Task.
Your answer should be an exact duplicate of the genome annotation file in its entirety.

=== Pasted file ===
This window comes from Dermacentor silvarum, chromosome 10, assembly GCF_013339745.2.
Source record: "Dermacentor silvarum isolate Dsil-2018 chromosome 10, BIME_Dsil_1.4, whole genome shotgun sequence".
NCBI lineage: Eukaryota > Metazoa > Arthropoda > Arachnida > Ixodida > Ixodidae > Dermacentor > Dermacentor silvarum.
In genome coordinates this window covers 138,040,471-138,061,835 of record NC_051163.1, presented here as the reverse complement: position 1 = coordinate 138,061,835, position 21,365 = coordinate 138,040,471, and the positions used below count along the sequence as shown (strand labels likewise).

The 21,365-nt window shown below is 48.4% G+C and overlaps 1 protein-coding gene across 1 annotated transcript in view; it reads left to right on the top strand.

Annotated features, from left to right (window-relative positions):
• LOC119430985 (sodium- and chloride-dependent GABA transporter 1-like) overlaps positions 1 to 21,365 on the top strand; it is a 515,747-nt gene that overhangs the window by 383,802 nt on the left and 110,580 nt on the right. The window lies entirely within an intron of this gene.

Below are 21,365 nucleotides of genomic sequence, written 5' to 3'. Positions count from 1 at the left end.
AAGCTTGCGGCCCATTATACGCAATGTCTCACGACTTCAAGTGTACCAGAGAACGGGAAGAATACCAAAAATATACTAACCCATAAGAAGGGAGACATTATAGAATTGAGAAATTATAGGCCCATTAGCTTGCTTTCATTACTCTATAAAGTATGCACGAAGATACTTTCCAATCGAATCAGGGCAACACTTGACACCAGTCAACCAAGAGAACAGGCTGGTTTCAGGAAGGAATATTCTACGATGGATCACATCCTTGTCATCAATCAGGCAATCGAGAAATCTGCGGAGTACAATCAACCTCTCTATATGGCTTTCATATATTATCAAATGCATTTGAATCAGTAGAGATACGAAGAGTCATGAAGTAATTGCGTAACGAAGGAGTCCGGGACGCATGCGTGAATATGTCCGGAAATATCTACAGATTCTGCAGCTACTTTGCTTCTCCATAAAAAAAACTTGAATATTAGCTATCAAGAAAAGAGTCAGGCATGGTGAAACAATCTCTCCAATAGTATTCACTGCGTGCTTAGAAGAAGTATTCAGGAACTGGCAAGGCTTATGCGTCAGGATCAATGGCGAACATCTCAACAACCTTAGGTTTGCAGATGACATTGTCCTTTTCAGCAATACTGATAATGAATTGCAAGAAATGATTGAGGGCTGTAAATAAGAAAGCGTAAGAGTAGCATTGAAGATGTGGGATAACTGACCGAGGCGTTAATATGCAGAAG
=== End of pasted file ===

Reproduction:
This window comes from Dermacentor silvarum, chromosome 10, assembly GCF_013339745.2.
Source record: "Dermacentor silvarum isolate Dsil-2018 chromosome 10, BIME_Dsil_1.4, whole genome shotgun sequence".
NCBI lineage: Eukaryota > Metazoa > Arthropoda > Arachnida > Ixodida > Ixodidae > Dermacentor > Dermacentor silvarum.
In genome coordinates this window covers 138,040,471-138,061,835 of record NC_051163.1, presented here as the reverse complement: position 1 = coordinate 138,061,835, position 21,365 = coordinate 138,040,471, and the positions used below count along the sequence as shown (strand labels likewise).

The 21,365-nt window shown below is 48.4% G+C and overlaps 1 protein-coding gene across 1 annotated transcript in view; it reads left to right on the top strand.

Annotated features, from left to right (window-relative positions):
• LOC119430985 (sodium- and chloride-dependent GABA transporter 1-like) overlaps positions 1 to 21,365 on the top strand; it is a 515,747-nt gene that overhangs the window by 383,802 nt on the left and 110,580 nt on the right. The window lies entirely within an intron of this gene.

Below are 21,365 nucleotides of genomic sequence, written 5' to 3'. Positions count from 1 at the left end.
AAGCTTGCGGCCCATTATACGCAATGTCTCACGACTTCAAGTGTACCAGAGAACGGGAAGAATACCAAAAATATACTAACCCATAAGAAGGGAGACATTATAGAATTGAGAAATTATAGGCCCATTAGCTTGCTTTCATTACTCTATAAAGTATGCACGAAGATACTTTCCAATCGAATCAGGGCAACACTTGACACCAGTCAACCAAGAGAACAGGCTGGTTTCAGGAAGGAATATTCTACGATGGATCACATCCTTGTCATCAATCAGGCAATCGAGAAATCTGCGGAGTACAATCAACCTCTCTATATGGCTTTCATATATTATCAAATGCATTTGAATCAGTAGAGATACGAAGAGTCATGAAGTAATTGCGTAACGAAGGAGTCCGGGACGCATGCGTGAATATGTCCGGAAATATCTACAGATTCTGCAGCTACTTTGCTTCTCCATAAAAAAAACTTGAATATTAGCTATCAAGAAAAGAGTCAGGCATGGTGAAACAATCTCTCCAATAGTATTCACTGCGTGCTTAGAAGAAGTATTCAGGAACTGGCAAGGCTTATGCGTCAGGATCAATGGCGAACATCTCAACAACCTTAGGTTTGCAGATGACATTGTCCTTTTCAGCAATACTGATAATGAATTGCAAGAAATGATTGAGGGCTGTAAATAAGAAAGCGTAAGAGTAGCATTGAAGATGTGGGATAACTGACCGAGGCGTTAATATGCAGAAG